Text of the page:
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Mimbres collection repatriation efforts at the University of Minnesota push forward after decades

"I think it's important to understand that these are our ancestors," said Shannon Geshick, Executive Director with the Minnesota Indian Affairs Council.

ST PAUL, Minn. — The "racial reckoning' in 2020 sparked a movement, as millions of people across the globe marched for justice following the murder of George Floyd.

And that same year, the Minnesota Indian Affairs Council pushed back on years of what they call a "stalemate" — issuing a resolution demanding the "University of Minnesota take immediate steps to repatriate and return any human remains in their custody," "including those at the U's well-known Weismann Art Museum.

"The University of Minnesota had a professor, Alfred Janks, between 1928 and 1931. Every summer he would take half a dozen students and go down to the southwest to teach these students archaeological techniques, would excavate the Pueblo and Hopi ancestors burial sites, which we know as the Mimbres," said Dylan Goetsch, with the Minnesota Indian Affairs Council (MIAC) which provides a liaison office to t10 of the 11 sovereign tribal nations and state government.

He says several hundred artifacts and human remains were brought back to Minnesota.

"A number of museums in Minnesota had large collections of our ancestors," he said.

Something the council and others began to question a long time ago.

"Asking yourself the questions, how would I feel if my grandmother was dug up with the quilt that she worked on," said Shannon Geshick, with MIAC.

In an effort to repatriate some of these artifacts, Minnesota passed a state burial protections law in the 1970s.

"And that law gives MIAC the ability to repatriate human remains to tribes today," said Goetsch. "Our agencies weren't the original agencies that excavated these individuals, and now we're the ones tasked with the efforts."

A few years later, the Native American Graves Protection and Repatriation Act of 1990, better known as NAGPRA, was passed. Under the law, any federally funded institute had to work toward repatriation efforts.

"The tribes in the southwest told us they would accept repatriation but only if the funerary objects they were buried with came with them, and that led us to the issue we've been grappling with the last 20 to 30 years," said Goetsch.

With the help of several U of M students, Goetsch says they pushed forward to find documents to track down missing items. 

"When the U of M transferred a lot of their human remains to us, they didn't give us the funerary objects, they retained them and for the U of M those items were being housed at the Weismann Museum," said Goetsch.

"It was a very large excavation," said Alejandra Peña-Gutiérrez, with the Wesimann Art Museum.

Peña-Gutiérrez says throughout the years, many of the artifacts in the Mimbres collection landed in different institutions.

"The most difficult part was to get the other institutions, but there is a legal process to this," she said. "The good news is that we did manage, to get the other seven institutions that had agreed to do the filings with us."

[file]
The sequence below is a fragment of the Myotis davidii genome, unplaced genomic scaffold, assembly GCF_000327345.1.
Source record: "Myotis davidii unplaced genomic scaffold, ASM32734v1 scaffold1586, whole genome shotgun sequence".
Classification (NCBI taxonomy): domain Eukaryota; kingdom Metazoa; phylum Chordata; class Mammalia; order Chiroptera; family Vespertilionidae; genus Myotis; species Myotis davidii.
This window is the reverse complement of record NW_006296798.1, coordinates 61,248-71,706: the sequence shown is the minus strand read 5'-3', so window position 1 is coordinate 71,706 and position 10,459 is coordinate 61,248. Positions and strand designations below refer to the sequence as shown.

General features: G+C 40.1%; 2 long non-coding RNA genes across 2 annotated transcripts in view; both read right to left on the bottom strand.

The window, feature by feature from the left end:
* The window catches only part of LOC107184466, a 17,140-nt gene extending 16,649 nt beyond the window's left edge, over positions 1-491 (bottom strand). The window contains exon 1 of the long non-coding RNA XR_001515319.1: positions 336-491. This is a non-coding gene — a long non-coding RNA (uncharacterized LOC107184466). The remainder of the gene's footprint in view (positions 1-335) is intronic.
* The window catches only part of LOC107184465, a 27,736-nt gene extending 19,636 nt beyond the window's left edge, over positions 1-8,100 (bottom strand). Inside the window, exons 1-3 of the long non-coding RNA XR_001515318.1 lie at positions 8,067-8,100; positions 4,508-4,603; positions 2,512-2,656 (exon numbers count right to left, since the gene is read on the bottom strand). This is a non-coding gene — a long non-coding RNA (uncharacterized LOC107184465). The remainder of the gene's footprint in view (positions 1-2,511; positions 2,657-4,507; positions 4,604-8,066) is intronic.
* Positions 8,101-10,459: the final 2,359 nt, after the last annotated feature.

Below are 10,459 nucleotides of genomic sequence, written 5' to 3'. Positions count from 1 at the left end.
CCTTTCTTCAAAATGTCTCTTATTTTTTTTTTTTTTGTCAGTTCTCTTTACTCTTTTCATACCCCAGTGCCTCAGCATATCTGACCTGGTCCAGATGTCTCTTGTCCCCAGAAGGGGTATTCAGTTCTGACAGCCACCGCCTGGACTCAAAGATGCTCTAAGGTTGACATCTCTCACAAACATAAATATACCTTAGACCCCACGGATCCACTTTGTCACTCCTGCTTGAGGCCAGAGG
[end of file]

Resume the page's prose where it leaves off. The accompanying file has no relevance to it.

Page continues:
A final inventory was completed last December, but some say this does highlight a few ongoing weaknesses when it comes to associating items traded to other museums under federal law.

Recently, the National Park Service hired an investigator to enhance oversight and museum compliance for the first time in in the NAGPRA's 31-year history. 

"It's really to correct a historical wrong that happened on a larger scale than anyone realizes," said Goetsch.

"You would think it's a simple issue, but there are a lot of legalities," SUNY Purchase College history professor Rachel Hallote.

"Ten years ago, most people hadn't heard of repatriation or repatriation debates, archaeologists had, but the public hadn't," she said.

Using an example of Greece's petition for the British Museum to return the Parthenon Marbles, Hallote says arguments for repatriation usually consist of moral obligations, but for those opposing, it's whether those ancient or historical societies still exist, or whether or not artifacts taken were legally obtained.

"What is the British Museum going to do if they do give it back, it's going to be a big empty room, or a couple of big empty rooms," she said. "Their argument has been it's part of British and Western history as well."

Now, the University of Minnesota and council say they're focused on moving forward.

"All of this is, regardless of federal law, just the moral thing to do, and the appropriate action to say we know better now," said Karen Diver, Senior Advisor to the President for Native American Affairs. 

"There are people who have never thought of things this way, they're surprised, like they had seen the Mimbres collection displayed for a long time and hadn't questioned if that should really be the case," said Peña-Gutiérrez.

"That wall that separates us needs to come down, because we are all human and we are all need to be treated with dignity and respect," said Geshick.

In August, The National Park Service (NPS) announced $2.1 million in grants to nine Indian Tribes and 20 museums to assist in the consultation, documentation and repatriation of ancestral remains and cultural items as part of the NAGPRA.

The U o f M says they are in communication with tribal nations associated with the Mimbres Collection. Goetsch says they could be repatriated in the next calendar year.

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